As a partner affiliate of Christie’s International Real Estate (CIRE), it is with great pride that we at Michael Saunders & Company share this year’s Luxury Defined report. Unveiled last May, the study examines the many factors that shape the luxury-property purchase journey and adds to it the collective knowledge of more than 140 affiliated brokerages in 49 countries – with our very own Michael Saunders quoted for her Gulf Coast expertise.
Watch our Saunders in 60 recapping three of Christie’s top findings and read on for more details.
While the report has many insights (you can find the download link below), something we can cheer for locally is the recognition of Sarasota as the “third hottest second-home market” for luxury real estate volume in the world, revealing a robust 2017 for our culturally affluent beach paradise and confirming recent predictions that tax reform has influenced a portion of that growth. As one of 80 brokers quoted within the white papers, Michael Saunders cites the significance of competitive pricing and attractive lifestyles as indicators for the region’s high-performance.
“Price was the name of the game in 2017,” says Michael Saunders of Michael Saunders & Company. “The median sales price declined nearly three percent in the upper-end, and original list-to-sell price ratios were as high as 85 percent. Once prices were adjusted, list-to-sell price ratios shrunk to 98 percent—a significant swing.” (Pg. 10)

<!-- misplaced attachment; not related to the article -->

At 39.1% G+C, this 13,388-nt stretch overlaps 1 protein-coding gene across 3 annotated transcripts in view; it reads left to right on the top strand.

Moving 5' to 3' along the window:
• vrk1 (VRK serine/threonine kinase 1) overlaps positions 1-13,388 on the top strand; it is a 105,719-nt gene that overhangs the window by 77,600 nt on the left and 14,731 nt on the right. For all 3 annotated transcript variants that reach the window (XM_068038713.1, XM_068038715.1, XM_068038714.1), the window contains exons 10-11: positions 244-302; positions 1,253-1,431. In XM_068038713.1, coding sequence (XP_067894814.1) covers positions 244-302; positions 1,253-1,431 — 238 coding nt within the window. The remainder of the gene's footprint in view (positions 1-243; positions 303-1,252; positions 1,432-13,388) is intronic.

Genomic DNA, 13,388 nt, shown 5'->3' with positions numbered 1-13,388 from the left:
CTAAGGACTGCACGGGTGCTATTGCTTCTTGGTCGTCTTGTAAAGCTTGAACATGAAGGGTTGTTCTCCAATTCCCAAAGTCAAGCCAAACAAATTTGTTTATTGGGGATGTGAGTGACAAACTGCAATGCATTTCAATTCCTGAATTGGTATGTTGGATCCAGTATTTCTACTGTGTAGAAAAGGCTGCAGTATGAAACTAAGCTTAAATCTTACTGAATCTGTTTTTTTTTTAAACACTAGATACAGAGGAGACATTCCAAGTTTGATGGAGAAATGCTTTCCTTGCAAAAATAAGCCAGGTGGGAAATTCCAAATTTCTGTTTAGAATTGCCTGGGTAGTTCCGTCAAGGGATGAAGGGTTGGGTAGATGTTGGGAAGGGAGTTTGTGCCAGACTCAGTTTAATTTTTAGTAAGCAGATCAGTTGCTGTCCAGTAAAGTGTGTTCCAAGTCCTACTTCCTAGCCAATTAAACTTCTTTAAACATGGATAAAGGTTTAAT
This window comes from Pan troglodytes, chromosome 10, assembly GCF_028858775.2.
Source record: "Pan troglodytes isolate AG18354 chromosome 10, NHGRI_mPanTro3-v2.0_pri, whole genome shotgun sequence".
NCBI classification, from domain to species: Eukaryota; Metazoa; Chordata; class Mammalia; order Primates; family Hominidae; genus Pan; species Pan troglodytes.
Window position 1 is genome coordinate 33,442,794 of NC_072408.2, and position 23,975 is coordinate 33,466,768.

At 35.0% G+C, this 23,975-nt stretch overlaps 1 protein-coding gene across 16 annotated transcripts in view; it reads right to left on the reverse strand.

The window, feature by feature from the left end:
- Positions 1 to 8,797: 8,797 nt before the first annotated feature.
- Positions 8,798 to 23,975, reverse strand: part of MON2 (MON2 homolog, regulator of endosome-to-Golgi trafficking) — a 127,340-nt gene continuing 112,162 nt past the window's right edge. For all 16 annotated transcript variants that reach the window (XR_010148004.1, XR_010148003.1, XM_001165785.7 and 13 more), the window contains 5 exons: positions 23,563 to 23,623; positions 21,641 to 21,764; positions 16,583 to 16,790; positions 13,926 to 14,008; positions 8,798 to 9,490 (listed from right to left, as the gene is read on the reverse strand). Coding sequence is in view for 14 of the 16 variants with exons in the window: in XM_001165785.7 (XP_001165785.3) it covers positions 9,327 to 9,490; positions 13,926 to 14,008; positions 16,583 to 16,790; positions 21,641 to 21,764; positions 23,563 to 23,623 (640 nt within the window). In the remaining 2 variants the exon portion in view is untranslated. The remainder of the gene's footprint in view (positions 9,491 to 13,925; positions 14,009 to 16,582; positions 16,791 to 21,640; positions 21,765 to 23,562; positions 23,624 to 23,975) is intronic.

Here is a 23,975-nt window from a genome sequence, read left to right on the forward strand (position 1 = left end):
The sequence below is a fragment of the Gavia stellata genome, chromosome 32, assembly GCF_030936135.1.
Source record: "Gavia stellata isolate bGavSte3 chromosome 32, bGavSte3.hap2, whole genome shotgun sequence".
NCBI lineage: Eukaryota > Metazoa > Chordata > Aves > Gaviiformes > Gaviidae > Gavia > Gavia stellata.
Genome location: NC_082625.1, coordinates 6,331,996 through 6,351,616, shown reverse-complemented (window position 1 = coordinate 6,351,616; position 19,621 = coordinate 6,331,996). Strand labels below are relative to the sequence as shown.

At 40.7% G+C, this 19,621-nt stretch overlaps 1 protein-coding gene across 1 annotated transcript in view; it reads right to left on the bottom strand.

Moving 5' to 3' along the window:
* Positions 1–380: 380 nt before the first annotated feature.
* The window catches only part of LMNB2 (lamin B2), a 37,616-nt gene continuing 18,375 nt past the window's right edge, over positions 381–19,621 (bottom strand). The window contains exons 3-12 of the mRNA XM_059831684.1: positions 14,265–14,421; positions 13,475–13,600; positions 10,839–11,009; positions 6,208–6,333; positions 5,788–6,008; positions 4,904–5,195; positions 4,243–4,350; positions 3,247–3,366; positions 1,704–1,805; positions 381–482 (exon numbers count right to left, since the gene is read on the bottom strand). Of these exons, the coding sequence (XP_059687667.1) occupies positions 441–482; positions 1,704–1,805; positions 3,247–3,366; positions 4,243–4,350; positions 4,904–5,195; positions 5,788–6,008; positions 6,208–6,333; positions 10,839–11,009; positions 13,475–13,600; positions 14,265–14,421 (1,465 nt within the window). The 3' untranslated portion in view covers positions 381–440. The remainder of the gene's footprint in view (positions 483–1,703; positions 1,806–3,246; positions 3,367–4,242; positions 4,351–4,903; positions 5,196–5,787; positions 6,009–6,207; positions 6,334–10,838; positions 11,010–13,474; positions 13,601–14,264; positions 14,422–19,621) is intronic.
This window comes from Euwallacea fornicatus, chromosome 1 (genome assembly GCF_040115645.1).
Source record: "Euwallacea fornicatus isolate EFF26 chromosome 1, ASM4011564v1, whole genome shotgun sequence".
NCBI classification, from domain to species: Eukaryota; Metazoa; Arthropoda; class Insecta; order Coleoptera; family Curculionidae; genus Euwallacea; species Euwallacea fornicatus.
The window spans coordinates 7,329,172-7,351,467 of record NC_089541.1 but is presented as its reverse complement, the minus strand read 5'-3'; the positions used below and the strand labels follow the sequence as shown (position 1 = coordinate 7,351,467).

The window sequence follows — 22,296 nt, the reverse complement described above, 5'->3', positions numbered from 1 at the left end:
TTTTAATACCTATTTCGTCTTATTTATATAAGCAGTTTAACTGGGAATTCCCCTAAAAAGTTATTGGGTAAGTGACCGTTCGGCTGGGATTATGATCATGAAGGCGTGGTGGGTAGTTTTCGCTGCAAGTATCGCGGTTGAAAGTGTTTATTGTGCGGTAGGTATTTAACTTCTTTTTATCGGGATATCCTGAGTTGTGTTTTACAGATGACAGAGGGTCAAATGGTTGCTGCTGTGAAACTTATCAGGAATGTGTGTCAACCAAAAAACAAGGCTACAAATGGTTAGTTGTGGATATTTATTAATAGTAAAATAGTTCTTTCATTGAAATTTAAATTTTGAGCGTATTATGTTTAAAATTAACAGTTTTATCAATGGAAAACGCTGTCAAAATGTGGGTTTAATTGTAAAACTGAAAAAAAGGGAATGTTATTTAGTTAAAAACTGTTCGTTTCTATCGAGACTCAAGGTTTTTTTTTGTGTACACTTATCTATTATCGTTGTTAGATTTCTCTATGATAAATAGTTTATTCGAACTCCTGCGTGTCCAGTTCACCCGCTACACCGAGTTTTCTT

Globally, after a year of tepid growth in 2016, sales of international luxury homes bounced back in 2017, posting the best annual growth rate in three years at 11 percent. Rising consumer confidence, low interest rates, a robust stock market and a stable global economy drove demand for luxury property last year, which continued into 2018 despite localized pockets of uncertainty that gave some buyers pause. Sales volumes of second-home and resort lifestyle destinations grew by 19 percent, up from a seven percent annual decline in the prior year. Tech hubs posted gains—as did hidden luxury enclaves and reinvigorated cities.
“There are a number of tailwinds for the luxury residential real estate markets, including buoyant equity markets and a relatively stable global economy,” commented Dan Conn, CEO of CIRE. Factors that dampen investor enthusiasm in other asset classes, such as equity market volatility – the first quarter VIX volatility index recorded its highest quarterly average since 2007 – support a flight to the safety of real assets. Political uncertainty has also led investors to diversify into this less volatile asset class.
Looking ahead to the remaining two quarters of 2018, economists are closely watching the ramifications of tax reform signed into law by the Trump administration in late 2017. Mentioned in the CIRE white paper, and as reported by the Wall Street Journal and Bloomberg, the legislation limits deductions for state and local income taxes as well as mortgage interest, effectively encouraging high net worth individuals to shift their primary residence, and in some cases businesses, to states such as Florida, Nevada and Texas known as low-tax states.
To download and read the Luxury Defined study, visit christiesrealestate.com/luxury-defined.